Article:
Wednesday, 10 February 2010
Terence Malick takes us back to the beginning of America as if back to the beginning of time itself. Water, wind, fire, the sun and the moon, The New World revitalises the first of symbols by pruning away at their pabular metaphorical entanglements. Here they are no more than what they are - life itself.
In Days of Heaven or The Thin Red Line similar compositions of sunsets and swaying fields appeared somewhat cool in their glossy impeccability. I think there is a difference between a beautiful view in real life and a beautiful cinematic image; a distinction that is hard to quantify and a skill difficult to master.
The slow sunrise in Carlos Reygadas' Silent Light, for example, did not for me have anything like the sheer force of a sunrise outside of the theatre. There is an altogether separate and possibly unconscious mindset when approaching art and the representation of the real. In The New World the beautiful of our world is not only preserved in the transition to the screen but heightened, our senses always pricked to the clanking of sails, the crackle of thunder, the rustling of leaves.
As threadbare as the phrase may be, The New World really is pure cinema. Its images are its heart and they slide with such graceful ease into ours like the oiled hull of a boat through the tide.
Ephemeral and eternal, the title The New World refers to the first steps on American soil, the first shivers of love, the first glimpse of heaven (the tall trees stretching ever upward are like the spires of great Cathedrals) And yet it catches us between the old and the new, at the cusp of transcendence and at the threshold of understanding. It feels like we are slipping in and out of consciousness, sometimes within, sometimes without, sometimes just lost - internal monologues, wordless sequences, moments that seem like meadow-bound dreams and ones that are live and filthy and crawling. 1st, 2nd, 3rd person narratives pass balletically across each other.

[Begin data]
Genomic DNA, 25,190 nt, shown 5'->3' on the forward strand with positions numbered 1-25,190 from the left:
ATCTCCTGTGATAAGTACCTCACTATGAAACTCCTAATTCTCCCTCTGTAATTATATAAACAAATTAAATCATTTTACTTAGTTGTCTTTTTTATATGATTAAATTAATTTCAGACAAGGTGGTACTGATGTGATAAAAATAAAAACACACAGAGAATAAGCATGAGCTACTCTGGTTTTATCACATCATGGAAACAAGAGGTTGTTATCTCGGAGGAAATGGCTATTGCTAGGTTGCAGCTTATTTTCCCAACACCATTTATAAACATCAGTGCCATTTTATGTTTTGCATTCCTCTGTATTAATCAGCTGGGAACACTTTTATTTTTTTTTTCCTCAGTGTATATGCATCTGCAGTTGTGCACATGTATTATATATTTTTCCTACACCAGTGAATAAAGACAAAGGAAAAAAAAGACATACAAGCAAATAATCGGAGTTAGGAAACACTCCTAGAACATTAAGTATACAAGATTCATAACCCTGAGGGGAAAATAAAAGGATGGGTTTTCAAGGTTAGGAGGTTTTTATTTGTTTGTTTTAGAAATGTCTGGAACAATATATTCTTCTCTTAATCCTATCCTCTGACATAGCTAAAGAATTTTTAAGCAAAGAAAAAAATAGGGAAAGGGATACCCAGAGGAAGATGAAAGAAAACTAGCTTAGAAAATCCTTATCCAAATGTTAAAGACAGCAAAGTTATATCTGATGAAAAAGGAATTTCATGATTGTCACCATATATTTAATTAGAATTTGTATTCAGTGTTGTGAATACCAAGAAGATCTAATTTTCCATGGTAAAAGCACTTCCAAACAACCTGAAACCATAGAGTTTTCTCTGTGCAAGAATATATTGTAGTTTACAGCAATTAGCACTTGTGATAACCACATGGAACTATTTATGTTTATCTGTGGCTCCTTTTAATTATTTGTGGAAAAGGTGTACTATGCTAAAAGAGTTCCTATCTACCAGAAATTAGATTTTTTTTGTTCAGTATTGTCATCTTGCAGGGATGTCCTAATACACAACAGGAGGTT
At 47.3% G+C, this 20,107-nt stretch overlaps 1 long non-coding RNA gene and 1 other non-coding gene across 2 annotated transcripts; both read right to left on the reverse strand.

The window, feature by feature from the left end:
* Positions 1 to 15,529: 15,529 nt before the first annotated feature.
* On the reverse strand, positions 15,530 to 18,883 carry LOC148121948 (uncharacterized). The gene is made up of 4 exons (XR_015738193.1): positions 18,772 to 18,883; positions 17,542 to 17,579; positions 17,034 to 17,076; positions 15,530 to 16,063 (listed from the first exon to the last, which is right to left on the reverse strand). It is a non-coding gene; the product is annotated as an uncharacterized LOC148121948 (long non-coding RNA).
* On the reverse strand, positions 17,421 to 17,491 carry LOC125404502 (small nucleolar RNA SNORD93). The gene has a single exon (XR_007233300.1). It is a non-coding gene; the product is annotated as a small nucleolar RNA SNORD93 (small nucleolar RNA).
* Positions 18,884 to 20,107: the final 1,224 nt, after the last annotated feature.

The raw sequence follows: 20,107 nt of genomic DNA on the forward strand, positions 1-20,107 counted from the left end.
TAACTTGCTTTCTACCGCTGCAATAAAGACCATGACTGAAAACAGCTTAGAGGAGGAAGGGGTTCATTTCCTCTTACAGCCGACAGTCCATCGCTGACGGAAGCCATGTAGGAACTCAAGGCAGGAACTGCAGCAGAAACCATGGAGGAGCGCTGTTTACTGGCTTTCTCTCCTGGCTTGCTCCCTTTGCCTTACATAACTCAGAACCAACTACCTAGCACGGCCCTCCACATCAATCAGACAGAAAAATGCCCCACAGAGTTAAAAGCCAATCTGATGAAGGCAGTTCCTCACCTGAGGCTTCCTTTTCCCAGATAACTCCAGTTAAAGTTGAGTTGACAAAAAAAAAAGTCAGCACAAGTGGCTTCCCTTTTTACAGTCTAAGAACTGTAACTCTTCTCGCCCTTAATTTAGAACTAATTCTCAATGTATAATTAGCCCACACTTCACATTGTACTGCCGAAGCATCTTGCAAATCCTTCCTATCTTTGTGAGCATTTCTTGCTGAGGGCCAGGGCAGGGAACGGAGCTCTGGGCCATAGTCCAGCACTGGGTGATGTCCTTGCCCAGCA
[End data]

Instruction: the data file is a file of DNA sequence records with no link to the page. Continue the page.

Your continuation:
Thus The New World is an immersion. It does not want you to pass by on the waters as the English ships, but dive beneath as the natives. Once he is taken captive, captivated by Pocahontas, Smith swims in the ocean.
However, this is not conveyed as a two-dimensional tract on the evils of materialism or a call to return to man's essence as there is no hard and fast dichotomy made between pure-of-heart 'naturals' and English 'invaders'. We see that, through fear and mistrust, both sides jealously guard what is theirs and both sides may turn to violence in defence of it. Captain Smith's dialogue is not ours or the film's. We can see beyond the idea of love and paradise that has so enchanted him and the glimpse of heaven is rapidly revealed to be the distorted face of a mirage.
However, love and openness can bridge any divide, a divide between cultures, the vast Atlantic itself. In the honourable, steadfast and strong John Rolfe 'Rebecca' finds the truth that lies behind the myths of peoples and idealised emotions and sees that is something even deeper and even more powerful:
"Mother, I know where you live".
Words, words, words. Is it ever enough in film criticism to say with humility and awe that something is beautiful and yet not know exactly how or why? Is its beauty any less if its nature is not finally comprehended? Or is it greater still when it is too overwhelming and too ethereal to seize and hold to one's breast?
Posted by Stephen Russell-Gebbett at 17:22